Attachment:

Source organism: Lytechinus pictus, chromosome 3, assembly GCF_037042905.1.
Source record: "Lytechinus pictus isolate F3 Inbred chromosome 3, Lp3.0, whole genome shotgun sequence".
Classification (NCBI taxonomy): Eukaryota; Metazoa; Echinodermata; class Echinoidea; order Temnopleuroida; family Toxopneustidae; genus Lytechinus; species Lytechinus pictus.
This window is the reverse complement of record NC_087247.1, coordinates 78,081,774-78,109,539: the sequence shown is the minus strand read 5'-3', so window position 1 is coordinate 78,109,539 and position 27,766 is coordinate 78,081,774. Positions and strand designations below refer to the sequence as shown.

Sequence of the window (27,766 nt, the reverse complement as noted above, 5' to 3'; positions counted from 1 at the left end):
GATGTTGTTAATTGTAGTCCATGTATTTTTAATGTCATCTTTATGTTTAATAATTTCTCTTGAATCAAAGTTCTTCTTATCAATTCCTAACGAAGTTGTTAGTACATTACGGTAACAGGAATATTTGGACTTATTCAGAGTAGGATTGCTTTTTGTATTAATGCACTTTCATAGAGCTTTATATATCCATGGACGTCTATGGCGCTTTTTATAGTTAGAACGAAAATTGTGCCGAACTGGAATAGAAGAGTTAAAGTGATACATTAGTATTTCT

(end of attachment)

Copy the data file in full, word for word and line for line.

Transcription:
Source organism: Lytechinus pictus, chromosome 3, assembly GCF_037042905.1.
Source record: "Lytechinus pictus isolate F3 Inbred chromosome 3, Lp3.0, whole genome shotgun sequence".
Classification (NCBI taxonomy): Eukaryota; Metazoa; Echinodermata; class Echinoidea; order Temnopleuroida; family Toxopneustidae; genus Lytechinus; species Lytechinus pictus.
This window is the reverse complement of record NC_087247.1, coordinates 78,081,774-78,109,539: the sequence shown is the minus strand read 5'-3', so window position 1 is coordinate 78,109,539 and position 27,766 is coordinate 78,081,774. Positions and strand designations below refer to the sequence as shown.

Sequence of the window (27,766 nt, the reverse complement as noted above, 5' to 3'; positions counted from 1 at the left end):
GATGTTGTTAATTGTAGTCCATGTATTTTTAATGTCATCTTTATGTTTAATAATTTCTCTTGAATCAAAGTTCTTCTTATCAATTCCTAACGAAGTTGTTAGTACATTACGGTAACAGGAATATTTGGACTTATTCAGAGTAGGATTGCTTTTTGTATTAATGCACTTTCATAGAGCTTTATATATCCATGGACGTCTATGGCGCTTTTTATAGTTAGAACGAAAATTGTGCCGAACTGGAATAGAAGAGTTAAAGTGATACATTAGTATTTCT